A tough call on Libya that still haunts
Hillary Clinton says the 2011 decision to bomb the country was ‘smart power.’
Critics say it was a failure to learn from Iraq.
Story by Kevin Sullivan
Washington Post, 2016-02-04

When Secretary of State Hillary Rodham Clinton walked into the gilded Elysee Palace in Paris on March 14, 2011, she found a fired-up French President Nicolas Sarkozy eager to launch military strikes in Libya.

It had been nearly a month since Libyan leader Moammar Gaddafi’s security forces had gunned down more than a dozen protesters in Tripoli, touched off a civil war and threatened to slaughter thousands more rebels like “rats.”

[So how different is that from how Israel treats Palestinian protestors?
Why the double standard between
the view of Israel's treatment of its internal rebels and
the view of how Muslim rulers treat rebels against their rule?]


A few hours later, after consultations with British and Arab allies and a leader of the Libyan opposition all demanding action,
Clinton joined a White House meeting of President Obama’s National Security Council by phone and forcefully urged the president to take military action.

Clinton’s decision to shed her initial reluctance and strongly back a military operation in Libya was one of the most significant — and risky — of her career.

Defense Secretary Robert M. Gates,
national security adviser Thomas E. Donilon and others
were against military action,
contending that the United States had no clear national interests at stake
and that operations could last far longer and cost more lives than anyone anticipated.

But Clinton joined U.N. Ambassador Susan E. Rice and White House adviser Samantha Power
in pressing Obama to back a U.S.- and NATO-led military campaign,
arguing that the United States could not let Gaddafi butcher his citizens.

[Note the gender difference in desire to intervene.]

Obama sided with Clinton’s argument, and three days later, on March 17,
the U.N. Security Council passed a U.S.-backed resolution authorizing “all necessary measures” to protect Libyan civilians.
U.S. warplanes immediately destroyed Libya’s air defenses before turning the operation over to NATO,
which continued strikes until Gaddafi was captured and killed in October.


But Libya today has deteriorated into a virtual failed state run by hundreds of private militias. Eighteen months after the initial airstrikes, U.S. Ambassador J. Christopher Stevens and three other Americans were killed in attacks by militants on a U.S. diplomatic post and a nearby CIA site in Benghazi. The North African nation has become a primary outpost for the Islamic State, which has exploited the chaos to take territory, train soldiers and prove its strength outside Syria and Iraq.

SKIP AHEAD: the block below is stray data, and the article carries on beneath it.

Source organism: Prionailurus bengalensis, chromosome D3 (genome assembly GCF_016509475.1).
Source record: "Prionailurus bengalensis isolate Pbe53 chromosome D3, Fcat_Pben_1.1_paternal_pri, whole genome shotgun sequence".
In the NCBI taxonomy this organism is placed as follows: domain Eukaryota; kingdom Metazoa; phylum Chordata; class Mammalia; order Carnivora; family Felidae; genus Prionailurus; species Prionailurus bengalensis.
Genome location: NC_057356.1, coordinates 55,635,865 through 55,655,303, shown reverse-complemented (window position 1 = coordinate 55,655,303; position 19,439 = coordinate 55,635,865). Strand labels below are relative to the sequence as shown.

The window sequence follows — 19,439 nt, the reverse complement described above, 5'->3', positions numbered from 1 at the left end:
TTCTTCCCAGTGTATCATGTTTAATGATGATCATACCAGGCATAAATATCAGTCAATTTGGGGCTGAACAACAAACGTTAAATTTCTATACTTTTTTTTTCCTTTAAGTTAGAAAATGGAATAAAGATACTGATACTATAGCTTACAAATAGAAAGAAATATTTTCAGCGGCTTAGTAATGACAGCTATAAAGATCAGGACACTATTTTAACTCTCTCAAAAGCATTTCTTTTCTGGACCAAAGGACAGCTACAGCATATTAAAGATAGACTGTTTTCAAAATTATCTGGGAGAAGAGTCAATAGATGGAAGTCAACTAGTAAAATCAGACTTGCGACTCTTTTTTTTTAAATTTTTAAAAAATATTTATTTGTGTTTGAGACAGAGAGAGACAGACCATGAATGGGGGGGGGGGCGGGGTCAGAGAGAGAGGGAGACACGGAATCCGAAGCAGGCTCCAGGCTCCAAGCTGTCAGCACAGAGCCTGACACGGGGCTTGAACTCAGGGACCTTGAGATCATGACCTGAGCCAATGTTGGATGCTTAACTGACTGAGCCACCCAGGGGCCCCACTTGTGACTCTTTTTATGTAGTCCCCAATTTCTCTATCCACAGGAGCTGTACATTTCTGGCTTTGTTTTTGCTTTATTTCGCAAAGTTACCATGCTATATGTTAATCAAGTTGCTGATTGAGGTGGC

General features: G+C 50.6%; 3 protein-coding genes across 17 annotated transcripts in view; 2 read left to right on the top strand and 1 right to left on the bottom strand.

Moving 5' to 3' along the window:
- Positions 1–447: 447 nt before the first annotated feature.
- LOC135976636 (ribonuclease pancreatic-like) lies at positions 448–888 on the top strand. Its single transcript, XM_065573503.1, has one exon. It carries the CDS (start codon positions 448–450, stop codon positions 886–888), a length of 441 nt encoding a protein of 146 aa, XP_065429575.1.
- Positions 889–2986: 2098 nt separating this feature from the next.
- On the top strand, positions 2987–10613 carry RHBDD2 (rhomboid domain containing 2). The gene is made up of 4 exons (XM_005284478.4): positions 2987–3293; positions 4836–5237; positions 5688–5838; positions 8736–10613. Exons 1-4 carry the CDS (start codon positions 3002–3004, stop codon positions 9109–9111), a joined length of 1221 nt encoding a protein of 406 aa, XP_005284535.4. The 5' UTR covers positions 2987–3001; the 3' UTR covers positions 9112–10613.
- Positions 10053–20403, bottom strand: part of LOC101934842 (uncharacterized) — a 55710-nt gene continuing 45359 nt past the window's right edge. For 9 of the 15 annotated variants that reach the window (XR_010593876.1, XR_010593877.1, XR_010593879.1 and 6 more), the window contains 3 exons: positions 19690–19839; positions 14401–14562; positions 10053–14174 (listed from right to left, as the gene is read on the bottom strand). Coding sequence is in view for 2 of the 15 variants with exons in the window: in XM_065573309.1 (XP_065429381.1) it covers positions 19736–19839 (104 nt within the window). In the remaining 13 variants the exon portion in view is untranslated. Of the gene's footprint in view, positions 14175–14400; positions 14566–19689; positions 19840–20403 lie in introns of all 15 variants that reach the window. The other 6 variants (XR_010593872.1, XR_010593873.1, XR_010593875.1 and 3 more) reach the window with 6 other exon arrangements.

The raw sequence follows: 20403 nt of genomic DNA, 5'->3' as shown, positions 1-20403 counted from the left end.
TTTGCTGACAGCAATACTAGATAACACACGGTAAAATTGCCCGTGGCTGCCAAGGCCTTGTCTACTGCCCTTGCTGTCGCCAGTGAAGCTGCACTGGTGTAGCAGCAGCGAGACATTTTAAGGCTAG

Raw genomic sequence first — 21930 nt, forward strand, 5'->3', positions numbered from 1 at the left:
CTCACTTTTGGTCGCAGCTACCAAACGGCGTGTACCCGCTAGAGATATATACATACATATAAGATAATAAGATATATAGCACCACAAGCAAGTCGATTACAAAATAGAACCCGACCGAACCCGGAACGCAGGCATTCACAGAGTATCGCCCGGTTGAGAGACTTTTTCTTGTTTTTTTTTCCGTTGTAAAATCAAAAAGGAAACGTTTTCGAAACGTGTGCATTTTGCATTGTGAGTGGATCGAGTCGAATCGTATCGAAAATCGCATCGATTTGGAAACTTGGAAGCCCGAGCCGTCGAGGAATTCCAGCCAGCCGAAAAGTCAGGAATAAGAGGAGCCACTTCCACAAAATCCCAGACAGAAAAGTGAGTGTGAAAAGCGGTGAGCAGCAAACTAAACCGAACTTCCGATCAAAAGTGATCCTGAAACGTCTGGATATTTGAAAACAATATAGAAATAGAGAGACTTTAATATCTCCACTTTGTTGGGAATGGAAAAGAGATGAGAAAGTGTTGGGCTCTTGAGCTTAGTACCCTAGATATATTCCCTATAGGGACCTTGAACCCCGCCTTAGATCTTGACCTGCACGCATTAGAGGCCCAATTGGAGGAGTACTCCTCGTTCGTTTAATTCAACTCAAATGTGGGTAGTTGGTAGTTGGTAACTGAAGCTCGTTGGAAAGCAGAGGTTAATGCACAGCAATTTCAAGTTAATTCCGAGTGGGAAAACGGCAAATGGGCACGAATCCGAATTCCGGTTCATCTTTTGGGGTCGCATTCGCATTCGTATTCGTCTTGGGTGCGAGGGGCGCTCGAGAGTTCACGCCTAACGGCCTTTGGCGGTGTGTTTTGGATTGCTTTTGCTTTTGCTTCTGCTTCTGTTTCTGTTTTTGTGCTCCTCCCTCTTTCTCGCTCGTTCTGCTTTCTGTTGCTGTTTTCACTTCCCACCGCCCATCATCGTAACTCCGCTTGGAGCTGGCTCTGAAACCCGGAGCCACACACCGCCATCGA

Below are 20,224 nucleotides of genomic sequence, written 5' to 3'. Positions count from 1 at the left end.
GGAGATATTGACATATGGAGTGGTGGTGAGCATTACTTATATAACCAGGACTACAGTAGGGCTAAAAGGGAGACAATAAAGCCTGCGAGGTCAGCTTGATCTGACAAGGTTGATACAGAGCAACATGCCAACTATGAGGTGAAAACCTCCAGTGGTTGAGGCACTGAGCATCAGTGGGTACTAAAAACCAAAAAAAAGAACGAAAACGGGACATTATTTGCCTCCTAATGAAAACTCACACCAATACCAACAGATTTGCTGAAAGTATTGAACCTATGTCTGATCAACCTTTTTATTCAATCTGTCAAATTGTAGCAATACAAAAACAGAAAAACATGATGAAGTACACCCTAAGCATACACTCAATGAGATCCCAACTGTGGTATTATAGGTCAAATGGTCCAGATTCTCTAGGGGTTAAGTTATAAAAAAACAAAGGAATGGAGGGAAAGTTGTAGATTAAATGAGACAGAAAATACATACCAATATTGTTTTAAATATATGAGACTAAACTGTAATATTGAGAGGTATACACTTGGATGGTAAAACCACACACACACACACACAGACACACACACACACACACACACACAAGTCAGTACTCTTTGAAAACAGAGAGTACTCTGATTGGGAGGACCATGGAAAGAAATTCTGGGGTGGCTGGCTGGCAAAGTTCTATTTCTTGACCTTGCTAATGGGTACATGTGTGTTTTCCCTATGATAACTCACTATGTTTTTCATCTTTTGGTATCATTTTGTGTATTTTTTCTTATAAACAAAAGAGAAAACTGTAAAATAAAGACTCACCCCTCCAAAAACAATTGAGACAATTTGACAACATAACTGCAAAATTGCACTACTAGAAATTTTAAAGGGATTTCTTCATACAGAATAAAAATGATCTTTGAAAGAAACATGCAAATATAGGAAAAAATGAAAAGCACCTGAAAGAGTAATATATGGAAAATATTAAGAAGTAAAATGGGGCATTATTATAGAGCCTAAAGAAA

[Note also that arms seized from Libyan army depots
were used by the forces which have destabilized many of the states south of Libya,
such as Mali.
The downfall of Gaddafi’s regime played a significant role, possibly a necessary one,
in spreading chaos through much of the region.]


Clinton has repeatedly defended the Libya military intervention as U.S. “smart power at its best.”

“We had a murderous dictator . . . threatening to massacre large numbers of the Libyan people,” she said during an October [2015] Democratic presidential debate. “We had our closest allies in Europe burning up the phone lines begging us to help them try to prevent what they saw as a mass genocide, in their words. And we had the Arabs standing by our side saying, ‘We want you to help us deal with Gaddafi.’ ”

But where Clinton sees “smart power,” her attackers see poor judgment and a failure to learn from mistakes made in Iraq — a war that Clinton initially voted for as a senator, then acknowledged was a mistake during her 2008 Democratic primary campaign against Barack Obama.

As in Iraq, Clinton backed a military operation that toppled a dictator yet was marred by poor postwar planning that led to violent chaos and the ultimate rise of new and even greater threats to U.S. interests.

Much of the criticism has been over the killing of Gaddafi when the U.N. mandate was only to protect civilian life.

While few mourned the loss of Gaddafi, his death, at the hands of opposition forces, has had long-term effects on U.S. relations abroad. Russian President Vladimir Putin, who was his country’s prime minister during the debate over Libya, remains highly critical of the decision to pass the resolution, which he asserts Washington used as a justification for eliminating Gaddafi. Analysts have said Putin’s anger over Libya has been a key stumbling block in diplomatic discussions about whether Syrian President Bashar al-Assad should stay or go.

“How did we move from protecting civilians to the decapitation of the entire military and the state? I don’t know the answer,” said the European diplomat. “The Russians accused us of playing fast and loose with the resolution, and Putin never misses a chance to throw that in our faces.”